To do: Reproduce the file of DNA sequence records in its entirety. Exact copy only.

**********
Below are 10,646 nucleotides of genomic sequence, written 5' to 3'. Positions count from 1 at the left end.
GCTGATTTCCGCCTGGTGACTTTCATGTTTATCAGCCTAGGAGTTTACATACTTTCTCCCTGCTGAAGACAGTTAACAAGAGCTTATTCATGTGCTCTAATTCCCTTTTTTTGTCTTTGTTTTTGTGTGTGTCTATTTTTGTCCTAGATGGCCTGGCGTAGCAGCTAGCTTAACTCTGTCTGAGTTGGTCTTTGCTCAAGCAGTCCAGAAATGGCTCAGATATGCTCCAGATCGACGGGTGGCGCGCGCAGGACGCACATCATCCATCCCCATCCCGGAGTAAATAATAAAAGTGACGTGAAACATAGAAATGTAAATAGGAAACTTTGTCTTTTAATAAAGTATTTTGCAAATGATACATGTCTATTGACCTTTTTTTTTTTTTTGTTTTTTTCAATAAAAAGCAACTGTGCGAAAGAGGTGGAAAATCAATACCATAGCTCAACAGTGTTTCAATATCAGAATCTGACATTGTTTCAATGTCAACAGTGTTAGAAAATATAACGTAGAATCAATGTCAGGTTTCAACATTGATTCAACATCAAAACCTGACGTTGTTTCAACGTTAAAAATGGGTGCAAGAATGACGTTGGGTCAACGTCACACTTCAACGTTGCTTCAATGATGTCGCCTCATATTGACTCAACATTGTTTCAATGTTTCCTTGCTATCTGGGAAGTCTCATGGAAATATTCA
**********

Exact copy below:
Below are 10,646 nucleotides of genomic sequence, written 5' to 3'. Positions count from 1 at the left end.
GCTGATTTCCGCCTGGTGACTTTCATGTTTATCAGCCTAGGAGTTTACATACTTTCTCCCTGCTGAAGACAGTTAACAAGAGCTTATTCATGTGCTCTAATTCCCTTTTTTTGTCTTTGTTTTTGTGTGTGTCTATTTTTGTCCTAGATGGCCTGGCGTAGCAGCTAGCTTAACTCTGTCTGAGTTGGTCTTTGCTCAAGCAGTCCAGAAATGGCTCAGATATGCTCCAGATCGACGGGTGGCGCGCGCAGGACGCACATCATCCATCCCCATCCCGGAGTAAATAATAAAAGTGACGTGAAACATAGAAATGTAAATAGGAAACTTTGTCTTTTAATAAAGTATTTTGCAAATGATACATGTCTATTGACCTTTTTTTTTTTTTTGTTTTTTTCAATAAAAAGCAACTGTGCGAAAGAGGTGGAAAATCAATACCATAGCTCAACAGTGTTTCAATATCAGAATCTGACATTGTTTCAATGTCAACAGTGTTAGAAAATATAACGTAGAATCAATGTCAGGTTTCAACATTGATTCAACATCAAAACCTGACGTTGTTTCAACGTTAAAAATGGGTGCAAGAATGACGTTGGGTCAACGTCACACTTCAACGTTGCTTCAATGATGTCGCCTCATATTGACTCAACATTGTTTCAATGTTTCCTTGCTATCTGGGAAGTCTCATGGAAATATTCA